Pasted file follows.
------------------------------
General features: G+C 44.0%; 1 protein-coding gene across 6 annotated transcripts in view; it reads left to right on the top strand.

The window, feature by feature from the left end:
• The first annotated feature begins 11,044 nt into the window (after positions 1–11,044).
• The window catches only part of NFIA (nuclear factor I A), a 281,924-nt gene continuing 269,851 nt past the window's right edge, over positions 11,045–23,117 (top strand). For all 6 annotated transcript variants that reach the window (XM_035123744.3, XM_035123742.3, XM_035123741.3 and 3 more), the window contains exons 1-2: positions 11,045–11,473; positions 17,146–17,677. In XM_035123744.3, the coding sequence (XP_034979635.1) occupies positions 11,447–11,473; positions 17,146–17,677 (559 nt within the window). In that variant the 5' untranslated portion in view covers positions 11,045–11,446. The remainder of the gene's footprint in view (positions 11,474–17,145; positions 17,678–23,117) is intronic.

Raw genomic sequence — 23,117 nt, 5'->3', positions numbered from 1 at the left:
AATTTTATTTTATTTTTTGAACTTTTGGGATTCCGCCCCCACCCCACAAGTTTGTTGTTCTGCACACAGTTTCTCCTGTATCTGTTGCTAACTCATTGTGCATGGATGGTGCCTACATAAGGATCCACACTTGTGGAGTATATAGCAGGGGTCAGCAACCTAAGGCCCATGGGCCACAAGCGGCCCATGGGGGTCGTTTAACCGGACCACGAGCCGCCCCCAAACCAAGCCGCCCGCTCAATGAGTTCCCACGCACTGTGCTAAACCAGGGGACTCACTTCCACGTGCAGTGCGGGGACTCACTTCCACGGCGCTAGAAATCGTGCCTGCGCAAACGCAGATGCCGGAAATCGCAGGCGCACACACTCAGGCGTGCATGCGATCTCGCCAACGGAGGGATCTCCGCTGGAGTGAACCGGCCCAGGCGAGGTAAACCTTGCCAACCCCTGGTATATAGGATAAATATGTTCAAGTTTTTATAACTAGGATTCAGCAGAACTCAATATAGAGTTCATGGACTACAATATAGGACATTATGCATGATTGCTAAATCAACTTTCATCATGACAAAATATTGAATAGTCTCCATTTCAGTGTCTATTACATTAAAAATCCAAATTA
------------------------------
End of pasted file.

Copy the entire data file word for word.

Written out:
General features: G+C 44.0%; 1 protein-coding gene across 6 annotated transcripts in view; it reads left to right on the top strand.

The window, feature by feature from the left end:
• The first annotated feature begins 11,044 nt into the window (after positions 1–11,044).
• The window catches only part of NFIA (nuclear factor I A), a 281,924-nt gene continuing 269,851 nt past the window's right edge, over positions 11,045–23,117 (top strand). For all 6 annotated transcript variants that reach the window (XM_035123744.3, XM_035123742.3, XM_035123741.3 and 3 more), the window contains exons 1-2: positions 11,045–11,473; positions 17,146–17,677. In XM_035123744.3, the coding sequence (XP_034979635.1) occupies positions 11,447–11,473; positions 17,146–17,677 (559 nt within the window). In that variant the 5' untranslated portion in view covers positions 11,045–11,446. The remainder of the gene's footprint in view (positions 11,474–17,145; positions 17,678–23,117) is intronic.

Raw genomic sequence — 23,117 nt, 5'->3', positions numbered from 1 at the left:
AATTTTATTTTATTTTTTGAACTTTTGGGATTCCGCCCCCACCCCACAAGTTTGTTGTTCTGCACACAGTTTCTCCTGTATCTGTTGCTAACTCATTGTGCATGGATGGTGCCTACATAAGGATCCACACTTGTGGAGTATATAGCAGGGGTCAGCAACCTAAGGCCCATGGGCCACAAGCGGCCCATGGGGGTCGTTTAACCGGACCACGAGCCGCCCCCAAACCAAGCCGCCCGCTCAATGAGTTCCCACGCACTGTGCTAAACCAGGGGACTCACTTCCACGTGCAGTGCGGGGACTCACTTCCACGGCGCTAGAAATCGTGCCTGCGCAAACGCAGATGCCGGAAATCGCAGGCGCACACACTCAGGCGTGCATGCGATCTCGCCAACGGAGGGATCTCCGCTGGAGTGAACCGGCCCAGGCGAGGTAAACCTTGCCAACCCCTGGTATATAGGATAAATATGTTCAAGTTTTTATAACTAGGATTCAGCAGAACTCAATATAGAGTTCATGGACTACAATATAGGACATTATGCATGATTGCTAAATCAACTTTCATCATGACAAAATATTGAATAGTCTCCATTTCAGTGTCTATTACATTAAAAATCCAAATTA